International Evidence on Friedman's Theory of the Business Cycle

By Goodwin, Thomas H.; Sweeney, Richard J. | Economic Inquiry, April 1993 | Go to article overview

International Evidence on Friedman's Theory of the Business Cycle


Goodwin, Thomas H., Sweeney, Richard J., Economic Inquiry


I. INTRODUCTION

Milton Friedman |1969; 1993~ discusses two empirical business cycle regularities he finds in U.S. data and conjectures that they may exist in other countries' data. First, Friedman argues that U.S. data on real output show an important "ceiling" effect; growth rates are on average below the ceiling rate, but tend back to the ceiling rate. Second, he finds an asymmetry in business cycles: The size of a contraction importantly influences the size of the following expansion, with major expansions tending to follow major contractions; the size of an expansion, however, has no stable relationship to the size of the following contraction. Friedman offers theoretical reasons for the existence of these regularities: The ceiling effect arises from aggregate supply constraints on the level of real output. As for asymmetry, aggregate demand disturbances (primarily from monetary shocks in Friedman's view) can reduce output below the ceiling, but the economy's equilibrating forces (and possibly expansionary monetary policy in reaction to the recession) push the economy back to the ceiling with the size of an expansion thus related to the size of the preceding contraction. The next contractionary aggregate demand disturbance is unrelated, in Friedman's view, to the size of the previous expansion, meaning that the size of a contraction is unrelated to the size of the preceding expansion. Both the regularities and his theoretical discussion have important implications for business cycle analysis; the empirical asymmetry Friedman suggests joins other asymmetries discussed in recent literature, for example, Hamilton |1989~, Neftci |1984~, Sichel |1993~. This paper follows Friedman's |1993~ suggestion to examine whether foreign data show the regularities he finds in U.S. data.

Friedman's model includes regime shifts: at times, the economy is on the potential output ceiling, where aggregate supply determines the evolution of the economy; at other times, aggregate demand disturbances force the economy below the ceiling, with movements below the ceiling determined by aggregate demand. Such regime shifting models are inherently nonlinear in important ways and pose serious challenges both for theoretical and empirical models. For example, in calibrating real business cycle models, it would be important to be able to generate Friedman's ceiling and asymmetry effects if in fact the data support these. Real business cycle models with continuous market clearing would then have to have a mechanism that does not rely, as does Friedman's, on sluggish price adjustment and deviations of output from its equilibrium level. Further, those Keynesian macroeconometric models where output is essentially demand-determined must somehow generate Friedman's ceiling and asymmetry effects.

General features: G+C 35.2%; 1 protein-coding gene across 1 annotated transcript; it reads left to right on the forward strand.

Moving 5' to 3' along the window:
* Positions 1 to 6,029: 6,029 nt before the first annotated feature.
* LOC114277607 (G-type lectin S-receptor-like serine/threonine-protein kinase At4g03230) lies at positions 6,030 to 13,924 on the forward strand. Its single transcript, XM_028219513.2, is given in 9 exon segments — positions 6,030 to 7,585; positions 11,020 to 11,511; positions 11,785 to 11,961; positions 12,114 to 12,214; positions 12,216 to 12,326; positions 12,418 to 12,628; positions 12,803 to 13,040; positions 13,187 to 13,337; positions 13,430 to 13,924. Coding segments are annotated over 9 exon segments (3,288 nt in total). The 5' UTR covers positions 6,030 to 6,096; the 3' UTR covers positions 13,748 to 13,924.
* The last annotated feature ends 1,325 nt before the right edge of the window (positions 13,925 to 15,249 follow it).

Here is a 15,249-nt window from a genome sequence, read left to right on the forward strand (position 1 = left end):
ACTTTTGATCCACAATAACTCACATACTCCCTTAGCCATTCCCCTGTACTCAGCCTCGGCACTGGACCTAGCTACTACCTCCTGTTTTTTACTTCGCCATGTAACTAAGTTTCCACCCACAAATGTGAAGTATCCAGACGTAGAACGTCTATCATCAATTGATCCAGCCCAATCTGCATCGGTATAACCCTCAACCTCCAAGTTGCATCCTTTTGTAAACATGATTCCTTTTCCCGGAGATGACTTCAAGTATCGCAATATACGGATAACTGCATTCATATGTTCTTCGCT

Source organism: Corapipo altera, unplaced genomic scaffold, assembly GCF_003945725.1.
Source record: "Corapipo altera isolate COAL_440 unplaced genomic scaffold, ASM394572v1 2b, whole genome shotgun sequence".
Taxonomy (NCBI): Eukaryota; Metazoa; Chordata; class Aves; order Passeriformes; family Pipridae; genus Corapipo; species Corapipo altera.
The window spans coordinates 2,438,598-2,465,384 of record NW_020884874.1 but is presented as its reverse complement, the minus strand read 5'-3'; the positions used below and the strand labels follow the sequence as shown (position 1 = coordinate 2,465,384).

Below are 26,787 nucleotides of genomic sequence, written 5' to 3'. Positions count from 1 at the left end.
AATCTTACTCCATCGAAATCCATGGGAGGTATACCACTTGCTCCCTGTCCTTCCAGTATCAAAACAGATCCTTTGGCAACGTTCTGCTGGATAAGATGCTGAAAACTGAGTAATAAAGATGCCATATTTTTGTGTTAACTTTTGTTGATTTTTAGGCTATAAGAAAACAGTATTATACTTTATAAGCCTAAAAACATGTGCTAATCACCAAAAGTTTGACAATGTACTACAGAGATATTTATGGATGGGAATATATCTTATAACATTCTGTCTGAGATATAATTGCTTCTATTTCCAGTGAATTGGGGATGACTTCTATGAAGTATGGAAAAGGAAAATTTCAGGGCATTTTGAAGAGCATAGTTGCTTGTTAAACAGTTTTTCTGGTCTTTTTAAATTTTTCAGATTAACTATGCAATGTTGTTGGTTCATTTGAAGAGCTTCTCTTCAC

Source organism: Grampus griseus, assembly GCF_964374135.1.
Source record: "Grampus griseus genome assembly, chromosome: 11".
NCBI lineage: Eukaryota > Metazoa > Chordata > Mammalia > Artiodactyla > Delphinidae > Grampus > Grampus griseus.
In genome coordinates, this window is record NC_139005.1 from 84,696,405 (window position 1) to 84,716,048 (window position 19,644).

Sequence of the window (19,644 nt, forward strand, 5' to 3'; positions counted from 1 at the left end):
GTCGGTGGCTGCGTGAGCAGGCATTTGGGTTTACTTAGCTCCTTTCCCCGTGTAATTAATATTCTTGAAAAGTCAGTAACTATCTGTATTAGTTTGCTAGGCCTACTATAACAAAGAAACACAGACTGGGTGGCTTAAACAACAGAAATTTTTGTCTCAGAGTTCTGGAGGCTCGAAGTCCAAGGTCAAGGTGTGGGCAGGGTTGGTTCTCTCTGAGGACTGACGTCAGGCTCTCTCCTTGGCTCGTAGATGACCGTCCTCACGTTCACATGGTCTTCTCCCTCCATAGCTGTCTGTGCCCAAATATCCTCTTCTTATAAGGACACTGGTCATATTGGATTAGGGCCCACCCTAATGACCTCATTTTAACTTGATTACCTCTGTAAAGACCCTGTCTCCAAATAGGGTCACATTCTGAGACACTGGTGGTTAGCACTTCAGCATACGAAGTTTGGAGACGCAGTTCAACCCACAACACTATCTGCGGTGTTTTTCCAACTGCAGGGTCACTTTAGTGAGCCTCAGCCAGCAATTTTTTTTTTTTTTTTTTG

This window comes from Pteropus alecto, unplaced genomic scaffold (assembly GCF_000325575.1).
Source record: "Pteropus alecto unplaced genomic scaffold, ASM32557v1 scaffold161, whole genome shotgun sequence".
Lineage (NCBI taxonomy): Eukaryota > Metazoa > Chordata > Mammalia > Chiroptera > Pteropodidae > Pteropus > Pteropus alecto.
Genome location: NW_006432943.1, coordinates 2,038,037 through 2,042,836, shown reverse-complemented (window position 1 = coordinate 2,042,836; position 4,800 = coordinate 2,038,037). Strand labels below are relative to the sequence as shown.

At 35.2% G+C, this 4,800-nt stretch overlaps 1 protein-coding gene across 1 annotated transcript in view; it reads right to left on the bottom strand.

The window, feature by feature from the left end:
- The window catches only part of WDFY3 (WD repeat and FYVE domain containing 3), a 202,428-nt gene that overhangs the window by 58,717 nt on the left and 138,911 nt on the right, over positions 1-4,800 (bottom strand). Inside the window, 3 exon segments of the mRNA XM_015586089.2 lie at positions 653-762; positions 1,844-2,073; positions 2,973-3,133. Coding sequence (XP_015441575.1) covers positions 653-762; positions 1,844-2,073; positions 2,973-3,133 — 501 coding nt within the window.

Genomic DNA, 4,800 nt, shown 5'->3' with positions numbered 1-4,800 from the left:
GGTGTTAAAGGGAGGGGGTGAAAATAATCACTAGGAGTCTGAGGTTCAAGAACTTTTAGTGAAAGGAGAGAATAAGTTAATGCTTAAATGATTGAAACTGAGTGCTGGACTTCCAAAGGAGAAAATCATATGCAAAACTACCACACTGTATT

If the ceiling and asymmetry effects that Friedman finds in U.S. data hold up across countries, their importance lies in the restrictions they impose on what is likely to be observed in the future and what patterns business models must be able to generate. The effects hold little promise of allowing discrimination among classes of models. Friedman's "plucking" model is a ceiling model like John Hicks's |1950~ model of the trade cycle. It is possible to construct Keynesian-type ceiling models where disturbances to consumption and investment demand cause contractions, with the size of the following expansion depending on the size of the contraction, and the size of these demand disturbances uncorrelated across cycles. It is also possible to construct monetarist models where the monetary authority's expansionary errors are correlated with its following contractionary errors, with the size of an expansion then having predictive power about the size of the next contraction. Thus, ceiling and asymmetry regularities do not allow discrimination between Keynesian and monetarist ceiling models. Friedman's |1993~ views contrast strongly with the real business cycle models of the past decade as in Long and Plosser |1983~ and King, Plosser and Rebelo |1988~ among many; the regularities Friedman finds conflict with simple real business cycle models, but we conjecture that if the regularities hold across countries, real business cycle models could be constructed that produced data on real output with these regularities. …

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